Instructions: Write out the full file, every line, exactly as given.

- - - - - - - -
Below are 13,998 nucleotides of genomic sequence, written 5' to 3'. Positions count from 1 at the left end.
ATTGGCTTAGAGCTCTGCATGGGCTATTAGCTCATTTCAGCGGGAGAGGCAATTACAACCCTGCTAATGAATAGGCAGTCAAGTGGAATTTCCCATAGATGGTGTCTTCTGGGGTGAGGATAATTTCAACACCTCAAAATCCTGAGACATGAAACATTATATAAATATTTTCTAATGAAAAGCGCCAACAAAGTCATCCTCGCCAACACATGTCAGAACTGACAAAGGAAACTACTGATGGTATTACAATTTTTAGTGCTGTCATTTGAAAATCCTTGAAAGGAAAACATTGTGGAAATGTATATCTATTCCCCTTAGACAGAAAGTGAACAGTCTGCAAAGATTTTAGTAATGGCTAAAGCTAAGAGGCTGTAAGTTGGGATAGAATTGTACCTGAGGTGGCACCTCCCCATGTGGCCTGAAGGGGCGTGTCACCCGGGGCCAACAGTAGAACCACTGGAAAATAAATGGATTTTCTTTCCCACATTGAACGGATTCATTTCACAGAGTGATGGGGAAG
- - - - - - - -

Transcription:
Below are 13,998 nucleotides of genomic sequence, written 5' to 3'. Positions count from 1 at the left end.
ATTGGCTTAGAGCTCTGCATGGGCTATTAGCTCATTTCAGCGGGAGAGGCAATTACAACCCTGCTAATGAATAGGCAGTCAAGTGGAATTTCCCATAGATGGTGTCTTCTGGGGTGAGGATAATTTCAACACCTCAAAATCCTGAGACATGAAACATTATATAAATATTTTCTAATGAAAAGCGCCAACAAAGTCATCCTCGCCAACACATGTCAGAACTGACAAAGGAAACTACTGATGGTATTACAATTTTTAGTGCTGTCATTTGAAAATCCTTGAAAGGAAAACATTGTGGAAATGTATATCTATTCCCCTTAGACAGAAAGTGAACAGTCTGCAAAGATTTTAGTAATGGCTAAAGCTAAGAGGCTGTAAGTTGGGATAGAATTGTACCTGAGGTGGCACCTCCCCATGTGGCCTGAAGGGGCGTGTCACCCGGGGCCAACAGTAGAACCACTGGAAAATAAATGGATTTTCTTTCCCACATTGAACGGATTCATTTCACAGAGTGATGGGGAAG